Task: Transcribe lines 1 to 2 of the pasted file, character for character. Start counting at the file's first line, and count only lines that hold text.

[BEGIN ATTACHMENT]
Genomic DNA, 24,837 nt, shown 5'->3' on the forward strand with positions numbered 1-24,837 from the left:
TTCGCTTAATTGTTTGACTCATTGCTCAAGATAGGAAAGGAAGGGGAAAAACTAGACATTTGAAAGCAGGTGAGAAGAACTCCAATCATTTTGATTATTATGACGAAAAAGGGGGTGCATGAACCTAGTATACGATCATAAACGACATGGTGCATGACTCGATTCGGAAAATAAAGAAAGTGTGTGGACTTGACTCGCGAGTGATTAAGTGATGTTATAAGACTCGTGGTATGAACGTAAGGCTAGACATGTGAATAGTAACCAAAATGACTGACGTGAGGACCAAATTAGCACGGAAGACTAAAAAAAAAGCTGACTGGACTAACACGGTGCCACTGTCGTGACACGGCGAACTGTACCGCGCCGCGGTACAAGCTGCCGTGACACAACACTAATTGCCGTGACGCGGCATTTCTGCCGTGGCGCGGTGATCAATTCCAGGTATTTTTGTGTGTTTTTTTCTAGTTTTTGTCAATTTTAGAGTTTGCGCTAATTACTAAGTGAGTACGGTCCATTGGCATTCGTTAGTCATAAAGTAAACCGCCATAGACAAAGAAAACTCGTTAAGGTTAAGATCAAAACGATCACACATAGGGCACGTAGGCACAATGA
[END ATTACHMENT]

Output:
Genomic DNA, 24,837 nt, shown 5'->3' on the forward strand with positions numbered 1-24,837 from the left:
TTCGCTTAATTGTTTGACTCATTGCTCAAGATAGGAAAGGAAGGGGAAAAACTAGACATTTGAAAGCAGGTGAGAAGAACTCCAATCATTTTGATTATTATGACGAAAAAGGGGGTGCATGAACCTAGTATACGATCATAAACGACATGGTGCATGACTCGATTCGGAAAATAAAGAAAGTGTGTGGACTTGACTCGCGAGTGATTAAGTGATGTTATAAGACTCGTGGTATGAACGTAAGGCTAGACATGTGAATAGTAACCAAAATGACTGACGTGAGGACCAAATTAGCACGGAAGACTAAAAAAAAAGCTGACTGGACTAACACGGTGCCACTGTCGTGACACGGCGAACTGTACCGCGCCGCGGTACAAGCTGCCGTGACACAACACTAATTGCCGTGACGCGGCATTTCTGCCGTGGCGCGGTGATCAATTCCAGGTATTTTTGTGTGTTTTTTTCTAGTTTTTGTCAATTTTAGAGTTTGCGCTAATTACTAAGTGAGTACGGTCCATTGGCATTCGTTAGTCATAAAGTAAACCGCCATAGACAAAGAAAACTCGTTAAGGTTAAGATCAAAACGATCACACATAGGGCACGTAGGCACAATGA